Unless Grover (Russ) Whitehurst was truly weary of leading the Brookings Institution’s widely respected Brown Center on Education Policy, only demented think-tank hierarchs would have let him exit that role. But the want ads make clear that they’ve done so.
What a shame. Though the Center dates back to 1992 and has always produced one or two valuable studies per year (including the fine series of annual reports authored and orchestrated primarily by Tom Loveless), it didn’t really take off until Russ left government and took its helm in 2009.
Since then, he and Tom and their small team of brainy people have emerged not just as varsity players in the education-policy think-tank league, but also as major contributors to serious scholarship about nearly every consequential issue that roils the K–12 waters. No doubt about it, they have policy preferences and viewpoints, but they’ve also been straight shooters about what is actually known, relentlessly crunching numbers and then translating the research into trenchant, comprehensible, digestible information for policymakers, practitioners, and fellow scholars. They host terrific events, produce an outstanding weekly “chalkboard” report, and have published a shelf of valuable studies. (Sixty-one items turn up on the Center’s “research and commentary” listing for just the past year.)
As everybody in the education world knows, Russ preceded his tenure at the Brown Center by serving—for seven long years—as founding director of the Education Department’s Institute for Education Sciences (IES), a much-improved version of the Office of Educational Research and Improvement (OERI) that I once had the honor to head. To the consternation of many longtime feeders at the federal trough and aficionados of “qualitative” research, Russ pushed hard to focus IES energies and resources on rigorous, quantitative research and analysis, ideally on randomized trials of education interventions of various kinds. And he left quite a legacy.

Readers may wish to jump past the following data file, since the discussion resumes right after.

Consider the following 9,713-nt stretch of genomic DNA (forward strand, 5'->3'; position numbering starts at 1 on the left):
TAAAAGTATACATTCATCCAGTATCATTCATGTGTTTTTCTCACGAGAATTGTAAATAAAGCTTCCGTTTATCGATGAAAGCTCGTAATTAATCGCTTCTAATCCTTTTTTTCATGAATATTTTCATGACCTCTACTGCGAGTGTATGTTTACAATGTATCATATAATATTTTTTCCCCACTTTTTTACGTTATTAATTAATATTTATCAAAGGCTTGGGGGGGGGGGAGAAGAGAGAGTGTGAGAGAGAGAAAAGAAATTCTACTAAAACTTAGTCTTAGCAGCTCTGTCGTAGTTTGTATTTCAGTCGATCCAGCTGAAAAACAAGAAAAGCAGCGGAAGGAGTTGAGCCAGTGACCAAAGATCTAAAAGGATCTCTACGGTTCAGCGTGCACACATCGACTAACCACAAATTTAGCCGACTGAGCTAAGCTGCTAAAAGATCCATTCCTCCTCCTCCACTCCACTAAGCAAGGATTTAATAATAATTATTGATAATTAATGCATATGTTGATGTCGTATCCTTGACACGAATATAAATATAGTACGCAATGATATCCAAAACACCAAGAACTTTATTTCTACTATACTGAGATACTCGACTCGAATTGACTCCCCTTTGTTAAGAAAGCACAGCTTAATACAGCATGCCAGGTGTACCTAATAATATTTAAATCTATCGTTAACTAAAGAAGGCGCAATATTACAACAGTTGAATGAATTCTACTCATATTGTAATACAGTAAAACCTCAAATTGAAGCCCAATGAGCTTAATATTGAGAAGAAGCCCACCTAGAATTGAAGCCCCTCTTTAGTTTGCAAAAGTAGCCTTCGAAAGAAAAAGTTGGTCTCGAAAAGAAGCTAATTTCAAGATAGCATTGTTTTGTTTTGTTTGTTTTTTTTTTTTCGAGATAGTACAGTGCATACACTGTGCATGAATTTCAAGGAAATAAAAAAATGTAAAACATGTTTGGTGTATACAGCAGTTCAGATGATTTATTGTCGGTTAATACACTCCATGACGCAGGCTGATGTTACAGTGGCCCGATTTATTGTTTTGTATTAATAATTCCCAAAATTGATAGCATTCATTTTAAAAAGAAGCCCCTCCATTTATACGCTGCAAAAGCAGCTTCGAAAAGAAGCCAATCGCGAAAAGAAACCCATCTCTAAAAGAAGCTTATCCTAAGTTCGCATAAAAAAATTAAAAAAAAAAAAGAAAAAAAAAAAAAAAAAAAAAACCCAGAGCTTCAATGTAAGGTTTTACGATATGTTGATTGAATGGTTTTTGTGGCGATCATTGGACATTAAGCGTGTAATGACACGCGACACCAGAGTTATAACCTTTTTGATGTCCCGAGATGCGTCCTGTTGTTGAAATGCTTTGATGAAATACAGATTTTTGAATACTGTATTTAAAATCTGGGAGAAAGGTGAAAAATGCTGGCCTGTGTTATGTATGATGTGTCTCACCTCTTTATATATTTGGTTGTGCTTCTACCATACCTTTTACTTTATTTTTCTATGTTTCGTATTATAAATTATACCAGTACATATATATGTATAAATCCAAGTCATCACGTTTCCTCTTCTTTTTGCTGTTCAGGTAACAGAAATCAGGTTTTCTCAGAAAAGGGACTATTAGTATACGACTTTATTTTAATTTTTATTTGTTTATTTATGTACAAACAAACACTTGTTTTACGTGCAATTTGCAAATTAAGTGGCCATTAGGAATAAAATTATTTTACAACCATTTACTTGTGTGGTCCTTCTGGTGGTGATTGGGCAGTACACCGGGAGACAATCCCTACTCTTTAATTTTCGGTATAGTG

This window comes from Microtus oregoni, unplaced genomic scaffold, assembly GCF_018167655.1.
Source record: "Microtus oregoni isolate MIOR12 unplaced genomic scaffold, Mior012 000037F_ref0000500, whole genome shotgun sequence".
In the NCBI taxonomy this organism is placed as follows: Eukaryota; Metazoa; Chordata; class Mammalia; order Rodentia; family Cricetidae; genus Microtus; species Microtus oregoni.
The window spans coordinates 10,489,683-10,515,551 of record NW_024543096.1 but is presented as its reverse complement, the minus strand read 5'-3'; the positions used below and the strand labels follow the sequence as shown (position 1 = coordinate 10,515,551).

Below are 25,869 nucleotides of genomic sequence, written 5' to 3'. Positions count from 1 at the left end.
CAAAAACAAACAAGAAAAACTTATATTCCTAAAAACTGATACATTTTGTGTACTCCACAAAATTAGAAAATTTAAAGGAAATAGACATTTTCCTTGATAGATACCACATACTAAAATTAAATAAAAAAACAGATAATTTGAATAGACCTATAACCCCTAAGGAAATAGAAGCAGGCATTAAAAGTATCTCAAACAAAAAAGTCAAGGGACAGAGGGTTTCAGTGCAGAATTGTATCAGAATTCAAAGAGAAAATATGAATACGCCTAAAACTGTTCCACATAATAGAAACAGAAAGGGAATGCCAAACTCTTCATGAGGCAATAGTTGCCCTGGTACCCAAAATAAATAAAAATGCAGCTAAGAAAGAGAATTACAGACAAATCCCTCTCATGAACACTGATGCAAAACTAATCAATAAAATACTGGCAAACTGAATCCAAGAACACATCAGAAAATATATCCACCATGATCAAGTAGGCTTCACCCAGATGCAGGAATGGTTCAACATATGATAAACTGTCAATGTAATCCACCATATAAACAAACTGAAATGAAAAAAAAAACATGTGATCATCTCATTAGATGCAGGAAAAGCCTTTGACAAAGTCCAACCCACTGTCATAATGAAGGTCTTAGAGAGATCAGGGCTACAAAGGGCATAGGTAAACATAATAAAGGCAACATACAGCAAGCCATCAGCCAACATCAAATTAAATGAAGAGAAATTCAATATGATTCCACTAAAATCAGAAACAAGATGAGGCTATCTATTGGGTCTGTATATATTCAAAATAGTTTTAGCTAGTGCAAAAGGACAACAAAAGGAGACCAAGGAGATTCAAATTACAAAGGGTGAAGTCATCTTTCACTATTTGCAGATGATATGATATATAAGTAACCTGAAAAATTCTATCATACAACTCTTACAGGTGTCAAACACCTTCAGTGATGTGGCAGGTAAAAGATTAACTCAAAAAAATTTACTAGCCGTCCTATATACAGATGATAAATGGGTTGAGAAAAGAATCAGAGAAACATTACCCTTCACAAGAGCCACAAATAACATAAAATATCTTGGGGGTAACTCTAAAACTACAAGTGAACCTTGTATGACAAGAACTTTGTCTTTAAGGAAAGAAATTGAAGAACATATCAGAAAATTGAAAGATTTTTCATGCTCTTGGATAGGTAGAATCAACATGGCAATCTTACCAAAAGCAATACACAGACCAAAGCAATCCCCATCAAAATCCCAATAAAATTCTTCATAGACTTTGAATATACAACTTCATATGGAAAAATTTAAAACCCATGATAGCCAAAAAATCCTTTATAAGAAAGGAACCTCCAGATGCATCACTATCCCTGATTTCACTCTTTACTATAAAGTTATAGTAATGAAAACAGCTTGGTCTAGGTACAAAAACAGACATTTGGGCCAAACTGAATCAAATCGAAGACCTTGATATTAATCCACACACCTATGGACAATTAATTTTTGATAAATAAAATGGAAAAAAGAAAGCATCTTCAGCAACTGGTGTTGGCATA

He and I haven’t always agreed—e.g., regarding the relative independence of the National Assessment Governing Board—and once upon a time I didn’t think he had a sense of humor. But as we came to know each other better, especially during shared service on the Hoover Institution’s Koret Task Force, my respect for him mounted steadily (and I discovered his dry but well-targeted capacity for amusement about the many education topics that would benefit from more of it).
No small center within a think tank—even mighty Brookings—will ever have the footprint of a $200 million federal agency. But Russ’s tenure at the Brown Center has also left a considerable legacy, establishing it as a font of high-quality, policy-relevant research that is objective and rigorous, yet also leads to clear, actionable conclusions.
It’s a damn shame to see him step down. Maybe he was exhausted. Or maybe the Brookings leadership has lost its marbles. They’ll be hard pressed to find his equal. But I know we haven’t heard the last from Russ—and that’s a very good thing.